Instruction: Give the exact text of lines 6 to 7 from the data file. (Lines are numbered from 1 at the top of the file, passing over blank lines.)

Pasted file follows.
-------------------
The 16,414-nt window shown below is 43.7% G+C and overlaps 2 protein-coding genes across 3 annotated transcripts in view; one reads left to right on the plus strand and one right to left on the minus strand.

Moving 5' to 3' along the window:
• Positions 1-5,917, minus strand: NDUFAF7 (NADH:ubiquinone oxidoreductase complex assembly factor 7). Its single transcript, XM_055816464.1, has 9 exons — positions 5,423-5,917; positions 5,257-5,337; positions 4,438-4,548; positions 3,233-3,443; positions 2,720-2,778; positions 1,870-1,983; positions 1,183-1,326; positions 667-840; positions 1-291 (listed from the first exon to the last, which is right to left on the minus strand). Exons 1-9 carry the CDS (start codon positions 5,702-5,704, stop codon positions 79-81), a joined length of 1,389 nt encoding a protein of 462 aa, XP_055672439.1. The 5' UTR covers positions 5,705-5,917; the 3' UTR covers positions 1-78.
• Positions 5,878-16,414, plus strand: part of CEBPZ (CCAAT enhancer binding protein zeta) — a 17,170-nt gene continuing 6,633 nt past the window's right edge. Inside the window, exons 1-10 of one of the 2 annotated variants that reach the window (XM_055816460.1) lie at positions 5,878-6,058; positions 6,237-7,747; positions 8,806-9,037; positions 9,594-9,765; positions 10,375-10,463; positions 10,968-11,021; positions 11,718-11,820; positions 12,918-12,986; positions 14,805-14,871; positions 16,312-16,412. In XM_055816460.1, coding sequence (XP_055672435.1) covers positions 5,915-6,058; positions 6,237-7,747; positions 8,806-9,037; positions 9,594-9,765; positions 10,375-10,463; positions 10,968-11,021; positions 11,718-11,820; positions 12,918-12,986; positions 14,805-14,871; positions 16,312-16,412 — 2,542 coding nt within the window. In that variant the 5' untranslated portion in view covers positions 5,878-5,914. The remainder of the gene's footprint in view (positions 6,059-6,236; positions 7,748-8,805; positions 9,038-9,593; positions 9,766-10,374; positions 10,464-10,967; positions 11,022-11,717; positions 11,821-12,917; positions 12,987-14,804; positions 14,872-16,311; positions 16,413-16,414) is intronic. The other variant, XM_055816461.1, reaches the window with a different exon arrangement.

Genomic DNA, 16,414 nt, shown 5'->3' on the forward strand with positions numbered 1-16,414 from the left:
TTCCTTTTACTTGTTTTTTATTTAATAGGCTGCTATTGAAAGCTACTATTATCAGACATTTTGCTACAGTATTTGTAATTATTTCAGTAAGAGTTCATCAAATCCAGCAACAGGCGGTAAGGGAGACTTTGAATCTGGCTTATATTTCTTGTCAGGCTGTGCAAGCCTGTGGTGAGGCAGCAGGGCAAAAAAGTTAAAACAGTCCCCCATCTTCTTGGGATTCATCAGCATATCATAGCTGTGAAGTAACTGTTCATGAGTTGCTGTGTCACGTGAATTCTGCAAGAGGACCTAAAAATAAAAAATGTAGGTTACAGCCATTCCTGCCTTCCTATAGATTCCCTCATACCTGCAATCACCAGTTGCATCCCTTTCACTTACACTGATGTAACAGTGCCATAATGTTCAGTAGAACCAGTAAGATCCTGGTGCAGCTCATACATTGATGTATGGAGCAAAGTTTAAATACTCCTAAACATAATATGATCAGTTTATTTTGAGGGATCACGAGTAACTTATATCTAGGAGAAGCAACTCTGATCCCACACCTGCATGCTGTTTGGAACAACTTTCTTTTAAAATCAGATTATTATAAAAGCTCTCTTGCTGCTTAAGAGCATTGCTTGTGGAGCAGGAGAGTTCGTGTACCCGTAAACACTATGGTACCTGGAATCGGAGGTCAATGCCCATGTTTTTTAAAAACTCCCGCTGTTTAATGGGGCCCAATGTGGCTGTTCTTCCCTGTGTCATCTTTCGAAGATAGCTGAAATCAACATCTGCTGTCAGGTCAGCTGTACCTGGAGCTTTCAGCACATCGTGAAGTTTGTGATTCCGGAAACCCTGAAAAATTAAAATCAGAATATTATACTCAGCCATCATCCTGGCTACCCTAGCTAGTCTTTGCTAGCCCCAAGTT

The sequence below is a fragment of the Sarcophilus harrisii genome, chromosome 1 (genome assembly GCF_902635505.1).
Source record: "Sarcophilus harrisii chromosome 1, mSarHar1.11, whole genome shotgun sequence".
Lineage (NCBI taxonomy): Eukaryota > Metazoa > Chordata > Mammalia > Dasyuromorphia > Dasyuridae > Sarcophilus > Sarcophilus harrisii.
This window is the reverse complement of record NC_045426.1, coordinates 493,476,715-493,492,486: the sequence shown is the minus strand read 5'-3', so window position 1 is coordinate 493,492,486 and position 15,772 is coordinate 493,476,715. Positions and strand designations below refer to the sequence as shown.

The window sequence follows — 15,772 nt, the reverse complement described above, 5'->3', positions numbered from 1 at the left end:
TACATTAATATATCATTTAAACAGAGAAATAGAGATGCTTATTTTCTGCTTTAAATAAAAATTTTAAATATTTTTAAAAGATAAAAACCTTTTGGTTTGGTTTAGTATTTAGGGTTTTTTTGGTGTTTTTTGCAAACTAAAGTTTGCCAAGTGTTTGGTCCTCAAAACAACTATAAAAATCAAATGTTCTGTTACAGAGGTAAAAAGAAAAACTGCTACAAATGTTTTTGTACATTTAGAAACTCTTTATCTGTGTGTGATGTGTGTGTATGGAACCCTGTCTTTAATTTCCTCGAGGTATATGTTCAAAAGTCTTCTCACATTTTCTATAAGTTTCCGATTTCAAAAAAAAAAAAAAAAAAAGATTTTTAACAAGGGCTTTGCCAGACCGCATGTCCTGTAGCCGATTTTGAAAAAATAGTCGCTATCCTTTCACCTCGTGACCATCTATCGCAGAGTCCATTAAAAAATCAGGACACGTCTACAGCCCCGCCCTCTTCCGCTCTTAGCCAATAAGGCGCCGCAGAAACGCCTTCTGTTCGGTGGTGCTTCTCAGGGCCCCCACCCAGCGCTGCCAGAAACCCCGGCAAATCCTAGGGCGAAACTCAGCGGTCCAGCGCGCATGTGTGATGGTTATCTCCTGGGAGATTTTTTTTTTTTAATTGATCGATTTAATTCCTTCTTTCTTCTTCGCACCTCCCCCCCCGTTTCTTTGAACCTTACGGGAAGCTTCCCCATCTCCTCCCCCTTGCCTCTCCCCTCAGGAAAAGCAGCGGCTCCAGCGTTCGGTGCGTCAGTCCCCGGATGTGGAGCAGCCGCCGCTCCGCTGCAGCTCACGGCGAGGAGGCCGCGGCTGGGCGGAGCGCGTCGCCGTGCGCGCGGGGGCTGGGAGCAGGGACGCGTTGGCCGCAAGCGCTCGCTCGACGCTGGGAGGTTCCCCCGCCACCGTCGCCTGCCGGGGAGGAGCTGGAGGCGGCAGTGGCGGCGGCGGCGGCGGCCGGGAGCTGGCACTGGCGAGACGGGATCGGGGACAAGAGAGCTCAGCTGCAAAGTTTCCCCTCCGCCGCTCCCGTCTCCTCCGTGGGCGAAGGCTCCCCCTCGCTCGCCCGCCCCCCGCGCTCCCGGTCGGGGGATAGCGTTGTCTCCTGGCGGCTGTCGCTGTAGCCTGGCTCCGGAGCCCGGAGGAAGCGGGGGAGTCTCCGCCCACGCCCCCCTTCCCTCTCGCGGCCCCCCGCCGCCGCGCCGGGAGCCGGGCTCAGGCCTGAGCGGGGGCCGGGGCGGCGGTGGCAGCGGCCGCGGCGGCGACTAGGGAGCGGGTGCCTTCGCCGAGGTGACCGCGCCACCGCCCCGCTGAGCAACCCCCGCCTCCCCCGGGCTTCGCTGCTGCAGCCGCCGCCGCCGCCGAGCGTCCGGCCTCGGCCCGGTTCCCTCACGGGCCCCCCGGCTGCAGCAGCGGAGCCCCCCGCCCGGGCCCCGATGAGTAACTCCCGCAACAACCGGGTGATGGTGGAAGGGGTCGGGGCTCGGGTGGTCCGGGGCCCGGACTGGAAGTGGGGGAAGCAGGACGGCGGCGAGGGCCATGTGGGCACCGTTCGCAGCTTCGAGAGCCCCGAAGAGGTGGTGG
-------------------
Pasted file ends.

TTCCTTTTACTTGTTTTTTATTTAATAGGCTGCTATTGAAAGCTACTATTATCAGACATTTTGCTACAGTATTTGTAATTATTTCAGTAAGAGTTCATCAAATCCAGCAACAGGCGGTAAGGGAGACTTTGAATCTGGCTTATATTTCTTGTCAGGCTGTGCAAGCCTGTGGTGAGGCAGCAGGGCAAAAAAGTTAAAACAGTCCCCCATCTTCTTGGGATTCATCAGCATATCATAGCTGTGAAGTAACTGTTCATGAGTTGCTGTGTCACGTGAATTCTGCAAGAGGACCTAAAAATAAAAAATGTAGGTTACAGCCATTCCTGCCTTCCTATAGATTCCCTCATACCTGCAATCACCAGTTGCATCCCTTTCACTTACACTGATGTAACAGTGCCATAATGTTCAGTAGAACCAGTAAGATCCTGGTGCAGCTCATACATTGATGTATGGAGCAAAGTTTAAATACTCCTAAACATAATATGATCAGTTTATTTTGAGGGATCACGAGTAACTTATATCTAGGAGAAGCAACTCTGATCCCACACCTGCATGCTGTTTGGAACAACTTTCTTTTAAAATCAGATTATTATAAAAGCTCTCTTGCTGCTTAAGAGCATTGCTTGTGGAGCAGGAGAGTTCGTGTACCCGTAAACACTATGGTACCTGGAATCGGAGGTCAATGCCCATGTTTTTTAAAAACTCCCGCTGTTTAATGGGGCCCAATGTGGCTGTTCTTCCCTGTGTCATCTTTCGAAGATAGCTGAAATCAACATCTGCTGTCAGGTCAGCTGTACCTGGAGCTTTCAGCACATCGTGAAGTTTGTGATTCCGGAAACCCTGAAAAATTAAAATCAGAATATTATACTCAGCCATCATCCTGGCTACCCTAGCTAGTCTTTGCTAGCCCCAAGTT

The sequence below is a fragment of the Sarcophilus harrisii genome, chromosome 1 (genome assembly GCF_902635505.1).